NDP – The greatest achievement in 30 years

We have every reason to boast about one of South Africa’s greatest achievements since democracy – an achievement that makes the country “roadworthy” for the developmental trajectory it has set for itself. I am referring here to the country’s only cross-cutting long-term plan – the National Development Plan. 

In 1994 we were hungry for freedom, alright. We were determined to build a country where, as Madiba said in his inauguration speech, there would be “work, bread, water and salt for all”. 

In 1994, we had lots of hope, lots of passion and lots of dreams. What we did not have was a plan. 

We certainly did not have a meticulous, coherent long-term plan with clear goals and measurable targets.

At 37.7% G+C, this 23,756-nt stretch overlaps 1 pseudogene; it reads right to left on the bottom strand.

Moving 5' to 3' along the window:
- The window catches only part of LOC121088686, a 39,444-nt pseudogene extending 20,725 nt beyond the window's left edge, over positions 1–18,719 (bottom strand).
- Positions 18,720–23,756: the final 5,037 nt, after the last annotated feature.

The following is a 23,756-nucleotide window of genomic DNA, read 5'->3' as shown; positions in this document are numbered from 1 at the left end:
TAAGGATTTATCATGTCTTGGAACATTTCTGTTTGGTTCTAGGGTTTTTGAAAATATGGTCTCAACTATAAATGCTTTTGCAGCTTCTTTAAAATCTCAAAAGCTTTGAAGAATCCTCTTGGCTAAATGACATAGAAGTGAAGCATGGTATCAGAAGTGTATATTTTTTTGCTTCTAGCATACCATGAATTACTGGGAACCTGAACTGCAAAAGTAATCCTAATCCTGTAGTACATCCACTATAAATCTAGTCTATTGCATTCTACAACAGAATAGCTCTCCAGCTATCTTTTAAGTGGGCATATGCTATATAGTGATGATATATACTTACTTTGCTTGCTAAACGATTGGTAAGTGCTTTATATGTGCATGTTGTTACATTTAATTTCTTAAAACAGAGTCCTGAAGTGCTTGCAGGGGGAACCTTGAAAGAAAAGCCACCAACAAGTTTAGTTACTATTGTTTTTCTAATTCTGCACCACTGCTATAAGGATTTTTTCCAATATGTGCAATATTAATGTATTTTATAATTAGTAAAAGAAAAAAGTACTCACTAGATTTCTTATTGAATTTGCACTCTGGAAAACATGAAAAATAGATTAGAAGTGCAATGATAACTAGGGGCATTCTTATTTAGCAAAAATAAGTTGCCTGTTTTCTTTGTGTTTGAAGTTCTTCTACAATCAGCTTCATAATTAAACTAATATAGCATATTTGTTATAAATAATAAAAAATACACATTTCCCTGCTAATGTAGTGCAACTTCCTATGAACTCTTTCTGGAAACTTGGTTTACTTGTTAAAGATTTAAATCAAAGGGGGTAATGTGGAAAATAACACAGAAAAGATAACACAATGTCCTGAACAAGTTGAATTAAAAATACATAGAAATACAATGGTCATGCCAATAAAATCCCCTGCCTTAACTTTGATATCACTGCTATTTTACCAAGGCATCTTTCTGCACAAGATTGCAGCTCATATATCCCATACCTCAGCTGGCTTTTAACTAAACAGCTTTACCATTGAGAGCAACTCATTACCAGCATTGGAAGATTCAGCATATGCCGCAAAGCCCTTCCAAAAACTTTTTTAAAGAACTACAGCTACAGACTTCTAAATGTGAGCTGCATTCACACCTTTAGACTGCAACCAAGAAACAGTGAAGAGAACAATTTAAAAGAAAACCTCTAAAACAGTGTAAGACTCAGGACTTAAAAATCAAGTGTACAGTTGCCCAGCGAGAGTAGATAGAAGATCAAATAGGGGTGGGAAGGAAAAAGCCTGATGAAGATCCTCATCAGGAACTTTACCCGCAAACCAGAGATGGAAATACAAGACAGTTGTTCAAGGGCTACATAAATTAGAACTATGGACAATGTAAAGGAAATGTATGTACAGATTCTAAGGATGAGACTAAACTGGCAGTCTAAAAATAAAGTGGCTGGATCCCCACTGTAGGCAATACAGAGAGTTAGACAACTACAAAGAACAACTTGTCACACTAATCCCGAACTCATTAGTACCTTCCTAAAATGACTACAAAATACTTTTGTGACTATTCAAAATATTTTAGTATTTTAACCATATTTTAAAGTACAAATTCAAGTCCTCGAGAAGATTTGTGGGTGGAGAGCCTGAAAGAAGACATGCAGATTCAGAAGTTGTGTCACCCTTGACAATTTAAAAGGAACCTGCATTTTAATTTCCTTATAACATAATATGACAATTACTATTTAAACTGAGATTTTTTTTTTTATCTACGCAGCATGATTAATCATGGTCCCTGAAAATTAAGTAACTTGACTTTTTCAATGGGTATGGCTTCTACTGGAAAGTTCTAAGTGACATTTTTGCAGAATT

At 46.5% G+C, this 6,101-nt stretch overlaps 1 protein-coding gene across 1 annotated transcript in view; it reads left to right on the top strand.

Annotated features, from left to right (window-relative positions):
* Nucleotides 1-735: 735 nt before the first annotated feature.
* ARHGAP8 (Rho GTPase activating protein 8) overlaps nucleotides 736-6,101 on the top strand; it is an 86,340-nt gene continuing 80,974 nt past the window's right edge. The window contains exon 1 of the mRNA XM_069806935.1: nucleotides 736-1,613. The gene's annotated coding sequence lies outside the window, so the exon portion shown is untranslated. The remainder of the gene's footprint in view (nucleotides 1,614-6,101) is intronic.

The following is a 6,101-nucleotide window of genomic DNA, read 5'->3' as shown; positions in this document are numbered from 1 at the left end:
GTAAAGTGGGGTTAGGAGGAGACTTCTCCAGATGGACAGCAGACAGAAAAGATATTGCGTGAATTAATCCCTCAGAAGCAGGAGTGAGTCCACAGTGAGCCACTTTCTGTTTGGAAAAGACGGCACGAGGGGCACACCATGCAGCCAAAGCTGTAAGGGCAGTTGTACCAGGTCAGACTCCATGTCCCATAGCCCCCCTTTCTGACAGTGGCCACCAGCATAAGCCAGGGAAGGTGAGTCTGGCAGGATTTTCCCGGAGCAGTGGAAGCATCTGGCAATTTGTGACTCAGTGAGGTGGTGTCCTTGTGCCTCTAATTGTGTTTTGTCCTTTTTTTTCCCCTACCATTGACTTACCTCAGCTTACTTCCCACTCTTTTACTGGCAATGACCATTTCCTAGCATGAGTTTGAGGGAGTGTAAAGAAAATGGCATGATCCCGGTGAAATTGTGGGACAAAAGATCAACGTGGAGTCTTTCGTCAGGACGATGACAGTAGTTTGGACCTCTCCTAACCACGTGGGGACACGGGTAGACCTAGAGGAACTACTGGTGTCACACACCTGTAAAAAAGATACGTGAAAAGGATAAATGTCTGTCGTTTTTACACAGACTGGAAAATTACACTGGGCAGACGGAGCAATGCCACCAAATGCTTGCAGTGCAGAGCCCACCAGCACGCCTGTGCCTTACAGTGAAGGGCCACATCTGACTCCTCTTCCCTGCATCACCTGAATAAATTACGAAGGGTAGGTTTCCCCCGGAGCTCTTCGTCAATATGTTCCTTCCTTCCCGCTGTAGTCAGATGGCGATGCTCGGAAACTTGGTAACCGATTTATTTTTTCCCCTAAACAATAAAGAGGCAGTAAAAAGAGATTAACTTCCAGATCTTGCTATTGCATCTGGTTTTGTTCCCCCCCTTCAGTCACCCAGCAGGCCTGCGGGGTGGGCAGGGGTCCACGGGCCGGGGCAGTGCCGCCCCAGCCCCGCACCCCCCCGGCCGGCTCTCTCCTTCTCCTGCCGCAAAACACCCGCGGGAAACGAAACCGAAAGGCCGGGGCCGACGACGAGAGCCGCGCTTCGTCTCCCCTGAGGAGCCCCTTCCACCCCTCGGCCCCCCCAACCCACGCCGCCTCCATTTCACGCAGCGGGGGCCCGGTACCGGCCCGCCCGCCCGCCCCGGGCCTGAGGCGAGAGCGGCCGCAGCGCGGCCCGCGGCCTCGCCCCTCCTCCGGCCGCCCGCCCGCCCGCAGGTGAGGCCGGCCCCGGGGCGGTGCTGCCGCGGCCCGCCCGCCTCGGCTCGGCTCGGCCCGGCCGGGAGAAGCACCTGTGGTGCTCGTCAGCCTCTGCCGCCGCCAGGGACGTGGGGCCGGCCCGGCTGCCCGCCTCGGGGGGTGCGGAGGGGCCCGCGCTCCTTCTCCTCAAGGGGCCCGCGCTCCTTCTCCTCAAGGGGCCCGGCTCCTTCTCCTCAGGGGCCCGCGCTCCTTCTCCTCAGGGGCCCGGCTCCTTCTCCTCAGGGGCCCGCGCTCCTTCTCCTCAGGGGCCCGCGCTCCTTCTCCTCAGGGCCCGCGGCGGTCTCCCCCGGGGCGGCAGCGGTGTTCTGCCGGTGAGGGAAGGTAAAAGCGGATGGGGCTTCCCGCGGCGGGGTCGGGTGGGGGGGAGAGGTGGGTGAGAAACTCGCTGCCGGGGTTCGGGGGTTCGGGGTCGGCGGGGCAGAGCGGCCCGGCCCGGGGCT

Perhaps the closest to a long-term plan then, was the ANC and its alliance partners’ Reconstruction and Development Plan – which was later watered down and then abandoned altogether. 

The reality is that in the past 30 years, there has been nothing as thoroughgoing, nothing as far reaching in breadth, and nothing as detailed as the NDP. 

The current NPC has been correct to recognise, as key to its mandate, the responsibility to constantly agitate for the NDP never to be ignored, trivialised, balkanised or set aside. 

The NPC will continue to tease out the lessons to be learnt from its 10-year review, especially the call to action that was released in tandem with our review. Both these documents argue strongly that all of society must play a role in implementing the NDP if its vision 2030 is to be realised.